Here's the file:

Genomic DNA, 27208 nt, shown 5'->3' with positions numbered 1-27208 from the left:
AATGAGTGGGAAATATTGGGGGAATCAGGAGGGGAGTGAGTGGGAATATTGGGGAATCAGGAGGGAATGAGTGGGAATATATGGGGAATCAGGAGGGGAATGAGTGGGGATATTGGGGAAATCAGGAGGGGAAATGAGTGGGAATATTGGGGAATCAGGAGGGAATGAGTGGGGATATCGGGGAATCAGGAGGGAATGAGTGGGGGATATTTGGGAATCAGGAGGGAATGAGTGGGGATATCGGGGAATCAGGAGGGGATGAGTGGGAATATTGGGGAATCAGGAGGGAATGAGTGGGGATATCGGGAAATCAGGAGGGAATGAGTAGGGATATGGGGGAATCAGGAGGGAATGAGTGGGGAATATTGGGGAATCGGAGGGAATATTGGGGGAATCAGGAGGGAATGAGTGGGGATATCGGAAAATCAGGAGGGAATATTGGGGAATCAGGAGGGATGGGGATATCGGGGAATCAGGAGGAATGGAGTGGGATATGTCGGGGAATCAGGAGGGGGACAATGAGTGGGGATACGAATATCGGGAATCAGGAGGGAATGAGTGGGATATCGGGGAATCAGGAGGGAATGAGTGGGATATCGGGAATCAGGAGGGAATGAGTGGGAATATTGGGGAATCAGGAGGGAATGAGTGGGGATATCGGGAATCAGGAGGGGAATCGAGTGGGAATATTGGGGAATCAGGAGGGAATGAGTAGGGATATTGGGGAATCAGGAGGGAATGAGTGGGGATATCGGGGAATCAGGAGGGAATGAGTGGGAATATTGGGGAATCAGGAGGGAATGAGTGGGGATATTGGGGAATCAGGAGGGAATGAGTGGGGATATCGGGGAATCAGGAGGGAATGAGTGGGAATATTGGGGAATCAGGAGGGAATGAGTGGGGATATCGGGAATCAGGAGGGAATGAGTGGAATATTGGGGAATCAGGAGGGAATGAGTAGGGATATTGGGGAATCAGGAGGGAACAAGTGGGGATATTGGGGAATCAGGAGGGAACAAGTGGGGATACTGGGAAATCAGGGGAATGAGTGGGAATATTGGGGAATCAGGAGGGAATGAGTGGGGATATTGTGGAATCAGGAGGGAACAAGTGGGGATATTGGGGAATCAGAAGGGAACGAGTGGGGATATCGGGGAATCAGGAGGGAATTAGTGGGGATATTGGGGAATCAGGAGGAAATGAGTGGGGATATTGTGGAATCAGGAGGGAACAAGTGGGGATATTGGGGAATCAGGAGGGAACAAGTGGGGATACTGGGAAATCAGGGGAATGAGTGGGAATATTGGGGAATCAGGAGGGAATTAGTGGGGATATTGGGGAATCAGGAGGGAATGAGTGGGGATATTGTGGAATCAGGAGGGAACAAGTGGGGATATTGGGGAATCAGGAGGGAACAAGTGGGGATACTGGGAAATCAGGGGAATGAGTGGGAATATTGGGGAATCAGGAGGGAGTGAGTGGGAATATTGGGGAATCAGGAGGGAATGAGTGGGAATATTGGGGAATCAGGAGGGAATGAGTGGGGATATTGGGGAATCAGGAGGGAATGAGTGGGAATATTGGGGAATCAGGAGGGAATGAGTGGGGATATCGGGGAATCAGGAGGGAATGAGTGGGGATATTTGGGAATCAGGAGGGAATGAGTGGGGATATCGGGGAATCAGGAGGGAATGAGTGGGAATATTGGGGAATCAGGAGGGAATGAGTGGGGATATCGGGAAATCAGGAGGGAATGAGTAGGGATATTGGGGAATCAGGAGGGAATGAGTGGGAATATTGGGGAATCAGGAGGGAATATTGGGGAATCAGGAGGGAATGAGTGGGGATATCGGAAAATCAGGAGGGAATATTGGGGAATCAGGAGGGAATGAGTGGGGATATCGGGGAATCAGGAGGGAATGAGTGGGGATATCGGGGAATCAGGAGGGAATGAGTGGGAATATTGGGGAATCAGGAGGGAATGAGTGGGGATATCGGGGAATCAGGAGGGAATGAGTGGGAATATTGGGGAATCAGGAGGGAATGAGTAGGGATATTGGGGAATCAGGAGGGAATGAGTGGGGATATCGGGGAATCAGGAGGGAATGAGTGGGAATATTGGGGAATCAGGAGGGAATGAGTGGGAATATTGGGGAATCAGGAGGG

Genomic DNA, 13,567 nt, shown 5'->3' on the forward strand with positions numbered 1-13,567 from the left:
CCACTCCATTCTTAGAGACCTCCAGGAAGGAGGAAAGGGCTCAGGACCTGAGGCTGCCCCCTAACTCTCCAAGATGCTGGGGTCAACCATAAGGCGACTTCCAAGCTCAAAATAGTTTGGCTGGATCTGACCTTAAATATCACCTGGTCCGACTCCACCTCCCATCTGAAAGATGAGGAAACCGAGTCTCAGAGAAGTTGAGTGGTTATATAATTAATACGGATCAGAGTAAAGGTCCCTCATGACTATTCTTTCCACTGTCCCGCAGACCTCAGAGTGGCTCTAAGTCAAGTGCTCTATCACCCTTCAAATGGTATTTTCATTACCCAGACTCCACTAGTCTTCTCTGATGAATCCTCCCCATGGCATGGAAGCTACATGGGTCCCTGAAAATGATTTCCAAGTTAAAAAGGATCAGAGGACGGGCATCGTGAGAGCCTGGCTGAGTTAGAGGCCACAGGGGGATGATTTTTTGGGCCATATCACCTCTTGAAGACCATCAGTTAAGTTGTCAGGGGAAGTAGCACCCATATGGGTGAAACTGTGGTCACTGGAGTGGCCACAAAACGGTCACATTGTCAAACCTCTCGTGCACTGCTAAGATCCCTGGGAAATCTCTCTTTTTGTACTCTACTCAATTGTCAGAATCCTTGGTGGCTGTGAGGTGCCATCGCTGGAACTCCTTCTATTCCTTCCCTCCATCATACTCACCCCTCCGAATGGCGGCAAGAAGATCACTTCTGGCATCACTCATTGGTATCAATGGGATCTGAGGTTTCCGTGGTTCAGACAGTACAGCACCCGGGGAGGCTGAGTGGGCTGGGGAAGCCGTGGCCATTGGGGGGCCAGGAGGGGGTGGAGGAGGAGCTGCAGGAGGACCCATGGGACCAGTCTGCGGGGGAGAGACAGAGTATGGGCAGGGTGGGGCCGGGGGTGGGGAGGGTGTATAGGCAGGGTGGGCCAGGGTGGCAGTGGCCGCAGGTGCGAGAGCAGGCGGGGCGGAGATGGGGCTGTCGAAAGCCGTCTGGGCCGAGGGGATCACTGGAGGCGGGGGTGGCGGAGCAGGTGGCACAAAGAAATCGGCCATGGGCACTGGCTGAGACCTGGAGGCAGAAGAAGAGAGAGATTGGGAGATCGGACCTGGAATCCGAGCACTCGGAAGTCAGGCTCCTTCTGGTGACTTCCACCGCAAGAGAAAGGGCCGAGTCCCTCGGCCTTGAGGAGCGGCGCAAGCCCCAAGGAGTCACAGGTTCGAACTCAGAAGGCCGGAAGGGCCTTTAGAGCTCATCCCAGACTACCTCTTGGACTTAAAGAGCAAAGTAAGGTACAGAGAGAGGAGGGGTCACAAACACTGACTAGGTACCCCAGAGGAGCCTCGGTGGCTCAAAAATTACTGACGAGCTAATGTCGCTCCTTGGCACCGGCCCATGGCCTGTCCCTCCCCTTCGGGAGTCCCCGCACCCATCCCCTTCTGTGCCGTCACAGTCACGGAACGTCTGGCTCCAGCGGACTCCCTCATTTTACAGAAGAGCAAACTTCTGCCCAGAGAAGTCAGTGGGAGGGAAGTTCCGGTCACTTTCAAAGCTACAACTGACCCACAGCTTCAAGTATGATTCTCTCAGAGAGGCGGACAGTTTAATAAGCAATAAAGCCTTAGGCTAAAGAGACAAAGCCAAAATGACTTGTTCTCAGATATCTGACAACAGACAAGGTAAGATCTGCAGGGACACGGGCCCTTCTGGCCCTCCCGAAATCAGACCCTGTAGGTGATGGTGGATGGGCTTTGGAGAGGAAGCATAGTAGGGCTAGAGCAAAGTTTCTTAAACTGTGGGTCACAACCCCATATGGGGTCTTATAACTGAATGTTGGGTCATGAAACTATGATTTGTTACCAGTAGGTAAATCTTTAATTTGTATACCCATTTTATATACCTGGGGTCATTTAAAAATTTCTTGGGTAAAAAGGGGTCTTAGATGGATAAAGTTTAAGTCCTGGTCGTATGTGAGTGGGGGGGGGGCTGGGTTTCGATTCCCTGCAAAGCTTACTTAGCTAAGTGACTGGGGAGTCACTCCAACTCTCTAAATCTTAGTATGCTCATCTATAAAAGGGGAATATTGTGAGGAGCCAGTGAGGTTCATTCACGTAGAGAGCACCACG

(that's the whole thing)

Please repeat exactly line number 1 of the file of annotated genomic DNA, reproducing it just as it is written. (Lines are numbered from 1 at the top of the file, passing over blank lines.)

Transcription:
Genomic DNA, 27208 nt, shown 5'->3' with positions numbered 1-27208 from the left: